While many parts of the U.S. economy have slowly chugged along, the housing market recovery has recently been a consistent bright spot.
After the values of homes seemingly bottomed out in early 2012, waves of consumers have taken advantage of historically low mortgage rates and refinanced their homes. But now, that once-fervent activity is slowing. According the to the Mortgage Bankers Association's most recent survey, refinancing activity accounted for just 64% of total applications -- down from almost 80% a year ago.
Mortgage origination giants Wells Fargo (NYSE:WFC) and JPMorgan Chase (NYSE:JPM) benefited greatly from the fees associated with originating and selling these mortgages, but with fewer and fewer consumers refinancing as rates begin to rise, banks hope to see an increase in purchase applications to provide an offset to the falling refinancing volume.
The secret sauce
While low interest rates are often the catalyst for heavy refinancing activity, a major factor impacting purchase activity can often be less-quantitative: optimism.
Despite ample research indicating homes are not inherently attractive long-term investments, human nature kicks when the expectation for prices to dramatically rises and consumers find themselves saying, "I need to act now before prices go even higher!" or "My house is going to double in value!" In order for the housing market to continue trending higher, a rosy outlook is essential.
While rosy is great, unreasonable exuberance can be dangerous. With data like the S&P/ Case Shiller home price index, a measure of residential real estate in 20 major cities the U.S., indicating double-digits price gains year-over-year, some investors and pundits are worried consumers may be touting blind optimism and fueling another bubble.
Asking the people
However, consumer expectations have remained surprisingly rational and reasonable. In Fannie Mae's June 2013 Monthly National Housing Survey of U.S. consumers, the average expectation of the home price appreciation for the next 12 months was an increase of 3.8%. Despite doubling from than June 2012's expectation of 1.9%, the expectation for 3.8% appreciation does not stand out as figure picked out by greedy, loony consumers.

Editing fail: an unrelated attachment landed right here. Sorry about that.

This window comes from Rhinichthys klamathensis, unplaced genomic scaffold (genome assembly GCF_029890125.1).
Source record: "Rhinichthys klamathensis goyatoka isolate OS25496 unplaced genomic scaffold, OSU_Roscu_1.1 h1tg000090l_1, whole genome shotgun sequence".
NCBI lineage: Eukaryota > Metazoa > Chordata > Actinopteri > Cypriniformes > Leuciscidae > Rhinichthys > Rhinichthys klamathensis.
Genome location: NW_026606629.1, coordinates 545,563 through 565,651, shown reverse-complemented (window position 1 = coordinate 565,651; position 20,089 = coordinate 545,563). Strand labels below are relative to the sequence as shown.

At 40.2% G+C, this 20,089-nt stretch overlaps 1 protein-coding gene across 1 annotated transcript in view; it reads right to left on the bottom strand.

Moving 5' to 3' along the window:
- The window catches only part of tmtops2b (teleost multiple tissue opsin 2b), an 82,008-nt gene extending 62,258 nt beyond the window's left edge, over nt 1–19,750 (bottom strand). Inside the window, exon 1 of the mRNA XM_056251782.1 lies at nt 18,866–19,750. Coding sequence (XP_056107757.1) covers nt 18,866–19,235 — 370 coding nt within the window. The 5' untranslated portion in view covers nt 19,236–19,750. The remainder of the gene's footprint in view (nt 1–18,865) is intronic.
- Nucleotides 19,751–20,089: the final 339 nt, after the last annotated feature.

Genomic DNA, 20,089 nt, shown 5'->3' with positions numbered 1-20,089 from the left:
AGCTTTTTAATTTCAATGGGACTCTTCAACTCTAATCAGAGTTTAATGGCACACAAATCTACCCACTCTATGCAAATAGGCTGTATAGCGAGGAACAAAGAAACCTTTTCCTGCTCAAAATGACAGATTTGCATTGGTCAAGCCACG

To put the 3.8% increase expectation into perspective, according to data provide by Yale professor and housing market guru Robert Shiller, the nominal compounded annual growth rate for U.S. home prices over the last 60 years has been 3.8%.
While consumer sentiment can be volatile, the most recent expectations appear to be right in line with historical growth rates.
While prices still wallow significantly below 2005 levels, the current trajectory and expectations should be a welcome sign. As my colleague Morgan Housel points out, while the housing crash was massively painful for many banks and consumers, the declines simply reverted real prices closer to the historical average.
While the nominal compounded annual growth rate for U.S. home prices has been 3.8%, the consumer price index (inflation) over the last 60 years has grown at a compounded rate of 3.66% -- leaving real home prices with compounded growth rate of just 0.13% annually, hence the previously statement about homes not being exceptional long-term investments.
Marching forward in the mortgage market
Despite undoubtedly enjoying the spoils of the refinance boom, banks such as Wells Fargo and JPMorgan may welcome a return to normality in the housing market and the consistent earnings stream that can accompany it. As long as expectations remain reasonable and mortgage rates do not violently gyrate, the U.S. housing market can become a source of stability for both consumers and banks.
With the majority of American having their homes as their most valuable asset, value confidence can lead to increase consumer spending and economic activity in the long-run. For the banks, a reliable earnings stream will aid in capital planning (dividends and share buybacks) and investor confidence.
While home prices may not return to pre-crisis highs any time soon, a slow, steady, and reasonable march higher can be a quiet economic boon.
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David Hanson owns shares of JPMorgan Chase. The Motley Fool recommends Wells Fargo and owns shares of JPMorgan Chase and Wells Fargo. Try any of our Foolish newsletter services free for 30 days. We Fools don't all hold the same opinions, but we all believe that considering a diverse range of insights makes us better investors. The Motley Fool has a disclosure policy.